• Cycling

Former UCI president hits back at 'b******t' Armstrong claims

ESPN staff
December 18, 2013 « Becker to become head coach of Djokovic | Chartbeat test »
Lance Armstrong admitted to cheating his way to his Tour de France titles at the start of the year © PA Photos
Enlarge

Former UCI president Hein Verbruggen has hit back at Lance Armstrong's claims that he helped the disgraced rider cover up a positive doping test in 1999.

Armstrong was stripped of his seven Tour de France titles and given a lifetime cycling ban after the US Anti-Doping Agency found him guilty of drug-taking, labelling him a "serial" cheat who led "the most sophisticated, professionalised and successful doping programme that sport has ever seen."

The American at the start of 2013 admitted to doping his way to all seven of his Tour titles, and last month suggested that Verbruggen, UCI president at the time, assisted him in hiding a positive doping test in 1999. Armstrong also claimed that Verbruggen said the news would be a "knockout punch" for the sport after the Festina scandal of 1998, where the entire team was kicked out of the Tour de France after their riders had been given performance-enhancing drugs.

However, Verbruggen has strongly denied those claims, and in an interview with the Telegraph, he said: "It's a b******t story and nothing else. Never, ever would I have had a conversation saying, 'We have to take care of this'.

"It might very well be that he or somebody else from the team has given me a call and my first reaction was, 'S***. We had this Festina problem and now this'. But that's a very long way from concluding we have to do something about it.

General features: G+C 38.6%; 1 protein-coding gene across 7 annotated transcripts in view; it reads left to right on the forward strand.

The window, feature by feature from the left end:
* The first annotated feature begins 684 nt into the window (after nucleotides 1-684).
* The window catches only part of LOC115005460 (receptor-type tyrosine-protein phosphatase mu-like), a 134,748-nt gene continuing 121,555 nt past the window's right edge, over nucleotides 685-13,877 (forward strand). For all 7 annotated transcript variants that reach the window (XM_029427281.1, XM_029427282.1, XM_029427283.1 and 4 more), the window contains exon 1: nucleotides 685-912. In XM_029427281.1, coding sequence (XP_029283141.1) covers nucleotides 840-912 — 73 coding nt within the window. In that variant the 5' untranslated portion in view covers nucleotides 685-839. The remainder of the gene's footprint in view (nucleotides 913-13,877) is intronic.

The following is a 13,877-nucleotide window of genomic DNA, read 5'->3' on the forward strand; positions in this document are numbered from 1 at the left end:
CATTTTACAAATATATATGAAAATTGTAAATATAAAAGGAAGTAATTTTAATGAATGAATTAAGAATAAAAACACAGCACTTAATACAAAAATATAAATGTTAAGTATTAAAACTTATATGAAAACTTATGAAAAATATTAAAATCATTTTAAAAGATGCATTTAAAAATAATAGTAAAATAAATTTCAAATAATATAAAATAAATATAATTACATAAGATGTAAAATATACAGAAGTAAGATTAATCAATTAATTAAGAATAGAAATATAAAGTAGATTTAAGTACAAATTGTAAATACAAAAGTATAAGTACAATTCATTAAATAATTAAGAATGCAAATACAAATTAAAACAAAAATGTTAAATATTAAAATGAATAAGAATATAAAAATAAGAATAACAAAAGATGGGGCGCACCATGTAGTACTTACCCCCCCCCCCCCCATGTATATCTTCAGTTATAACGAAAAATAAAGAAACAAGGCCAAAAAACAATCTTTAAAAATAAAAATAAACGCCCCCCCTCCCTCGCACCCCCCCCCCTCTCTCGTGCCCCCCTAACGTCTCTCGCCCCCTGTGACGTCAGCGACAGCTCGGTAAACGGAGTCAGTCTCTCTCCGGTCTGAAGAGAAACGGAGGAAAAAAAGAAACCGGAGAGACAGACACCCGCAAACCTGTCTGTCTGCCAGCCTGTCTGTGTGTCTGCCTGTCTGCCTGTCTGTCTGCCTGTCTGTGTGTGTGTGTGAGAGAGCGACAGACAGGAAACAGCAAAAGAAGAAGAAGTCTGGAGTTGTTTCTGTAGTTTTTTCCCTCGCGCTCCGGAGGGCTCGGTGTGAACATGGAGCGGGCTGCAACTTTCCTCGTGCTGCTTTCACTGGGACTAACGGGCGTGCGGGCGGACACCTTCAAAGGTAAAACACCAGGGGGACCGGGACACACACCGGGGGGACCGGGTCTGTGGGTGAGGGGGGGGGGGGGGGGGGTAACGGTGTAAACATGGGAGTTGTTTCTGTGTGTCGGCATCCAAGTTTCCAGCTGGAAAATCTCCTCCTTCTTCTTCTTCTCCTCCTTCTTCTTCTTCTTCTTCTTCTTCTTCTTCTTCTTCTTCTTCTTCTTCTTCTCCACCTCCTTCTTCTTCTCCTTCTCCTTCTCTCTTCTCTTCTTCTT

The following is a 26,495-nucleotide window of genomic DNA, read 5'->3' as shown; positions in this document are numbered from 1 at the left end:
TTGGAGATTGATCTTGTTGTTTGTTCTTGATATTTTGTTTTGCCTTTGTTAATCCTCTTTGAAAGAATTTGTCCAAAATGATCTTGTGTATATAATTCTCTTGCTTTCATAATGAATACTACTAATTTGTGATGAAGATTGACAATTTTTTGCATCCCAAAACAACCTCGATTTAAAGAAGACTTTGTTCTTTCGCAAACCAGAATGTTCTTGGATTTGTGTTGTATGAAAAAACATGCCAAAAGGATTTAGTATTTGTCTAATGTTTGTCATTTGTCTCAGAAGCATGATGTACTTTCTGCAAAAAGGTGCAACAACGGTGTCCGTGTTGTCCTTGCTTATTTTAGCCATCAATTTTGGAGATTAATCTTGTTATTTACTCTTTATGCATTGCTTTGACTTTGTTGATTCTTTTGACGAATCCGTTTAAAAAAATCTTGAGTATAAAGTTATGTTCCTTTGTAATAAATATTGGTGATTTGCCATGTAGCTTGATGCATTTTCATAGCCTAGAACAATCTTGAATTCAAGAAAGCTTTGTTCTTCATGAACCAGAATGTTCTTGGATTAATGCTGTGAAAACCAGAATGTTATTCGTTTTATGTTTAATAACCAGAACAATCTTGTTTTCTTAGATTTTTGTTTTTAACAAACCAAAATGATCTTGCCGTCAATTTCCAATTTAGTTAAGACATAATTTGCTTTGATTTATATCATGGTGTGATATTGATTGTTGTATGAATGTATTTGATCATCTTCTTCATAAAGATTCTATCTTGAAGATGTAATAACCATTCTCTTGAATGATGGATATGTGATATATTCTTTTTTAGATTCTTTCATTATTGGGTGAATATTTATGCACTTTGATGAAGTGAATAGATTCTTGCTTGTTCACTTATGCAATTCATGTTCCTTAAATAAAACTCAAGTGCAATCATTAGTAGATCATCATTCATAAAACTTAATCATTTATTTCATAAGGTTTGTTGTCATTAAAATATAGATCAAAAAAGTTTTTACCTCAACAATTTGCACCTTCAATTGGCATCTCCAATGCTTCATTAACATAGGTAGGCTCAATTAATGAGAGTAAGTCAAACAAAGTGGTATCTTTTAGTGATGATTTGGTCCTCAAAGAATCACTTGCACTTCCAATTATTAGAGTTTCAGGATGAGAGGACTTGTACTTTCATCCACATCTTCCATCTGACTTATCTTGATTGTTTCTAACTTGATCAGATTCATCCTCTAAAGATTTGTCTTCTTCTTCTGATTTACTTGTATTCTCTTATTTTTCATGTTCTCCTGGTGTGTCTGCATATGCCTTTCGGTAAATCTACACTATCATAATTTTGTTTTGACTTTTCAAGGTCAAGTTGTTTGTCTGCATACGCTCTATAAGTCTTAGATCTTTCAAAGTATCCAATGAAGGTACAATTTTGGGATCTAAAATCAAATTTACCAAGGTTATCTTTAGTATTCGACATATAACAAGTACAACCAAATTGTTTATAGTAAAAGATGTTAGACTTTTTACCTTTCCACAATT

"How can I take care of something that is known already by the laboratory, that is known already by the French Ministry [which conducted the test], that is known by the UCI, the anti-doping people at the UCI? It's ridiculous."

Verbruggen says the accusations are damaging his reputation. "I see it as if I'm part of a kind of industry now: it's called the Lance Armstrong industry. People are making films now. It's all part of the industry. You have a lot of people in it with a vested interest, and this interest is clearly not to know the truth," he said.

"Lance Armstrong has his own agenda and that is certainly his own personal interest, whether it is that he wants his sanctions to be reduced or whether he wants money. Usually, with Lance, there is always an interest also in money. My interest is the truth."

Download ESPN's new UK sport app, a fresh and powerful new way to follow your favourite UK sports news, scores and video.

© ESPN Sports Media Ltd

Feeds Feeds: ESPN staff

ESPN staff Close